This video features changes in the land, sea, and animals that are being observed by the residents of Sachs Harbour, Northwest Territories, Canada â many of whom hunt, trap, and fishâbecause of their long-standing and intimate connection with their ecosystem. Scientists interview the residents and record their observations in order to deepen our understanding of climate change in the polar region. Background essay and discussion questions are included.

This video adapted from Bullfrog Films examines the effects of global warming on the Pacific island of Samoa with testimonials from an expert in both western science knowledge and traditional ecological knowledge. Background essay and discussion questions are included.

This short, time-lapse video shows the changes in the Columbia Glacier from May 12, 2007 to August 20, 2010. Narration provides general description of the geophysical dynamics and processes.

This audio slideshow examines the changes in the ecosystem that will occur to the Arctic due to increasing temperatures and disappearing sea ice.

In this video from the Polaris Project Website, American and Siberian university students describe their research on permafrost.

This short video, adapted from NOVA, explains how Earth's position relative to the Sun might be responsible for the dramatic shift in the climate of what is now the Saharan nation of Djibouti.

In this activity, students examine the effects of hurricanes on sea surface temperature using NASA data. They examine authentic sea surface temperature data to explore how hurricanes extract heat energy from the ocean surface.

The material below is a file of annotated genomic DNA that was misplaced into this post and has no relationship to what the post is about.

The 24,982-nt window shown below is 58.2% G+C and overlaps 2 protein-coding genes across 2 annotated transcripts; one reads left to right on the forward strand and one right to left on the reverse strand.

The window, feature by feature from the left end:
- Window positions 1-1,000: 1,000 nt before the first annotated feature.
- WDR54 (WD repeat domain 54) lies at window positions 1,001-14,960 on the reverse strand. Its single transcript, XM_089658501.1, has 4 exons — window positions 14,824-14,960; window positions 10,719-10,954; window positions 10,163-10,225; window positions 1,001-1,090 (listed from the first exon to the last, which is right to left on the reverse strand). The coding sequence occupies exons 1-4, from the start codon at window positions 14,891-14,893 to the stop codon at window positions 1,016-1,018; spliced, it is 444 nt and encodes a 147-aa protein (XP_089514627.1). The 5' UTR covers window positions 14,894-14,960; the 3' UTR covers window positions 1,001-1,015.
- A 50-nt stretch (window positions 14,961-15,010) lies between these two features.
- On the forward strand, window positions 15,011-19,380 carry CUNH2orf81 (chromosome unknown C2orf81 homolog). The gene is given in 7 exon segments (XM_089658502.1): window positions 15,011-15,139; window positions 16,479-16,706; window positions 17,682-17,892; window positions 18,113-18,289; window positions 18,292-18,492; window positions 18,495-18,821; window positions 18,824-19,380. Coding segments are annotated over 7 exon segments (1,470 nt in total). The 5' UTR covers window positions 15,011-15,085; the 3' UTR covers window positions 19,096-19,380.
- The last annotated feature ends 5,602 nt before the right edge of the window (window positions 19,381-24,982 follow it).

Global Forest Watch is an interactive, online forest monitoring and alert system that provides users globally with the information they need to better manage and conserve forest landscapes.

This activity involves plotting and comparing monthly data on atmospheric C02 concentrations over two years, as recorded in Mauna Loa and the South Pole, and postulating reasons for differences in their seasonal patterns. Longer-term data is then examined for both sites to see if seasonal variations from one site to the other carry over into longer term trends.

In this activity, students conduct a short hands-on demonstration that simulates ocean acidification resulting from excess atmospheric carbon dioxide and discuss potential implications of increases in ocean temperatures and acidification due to climate change.

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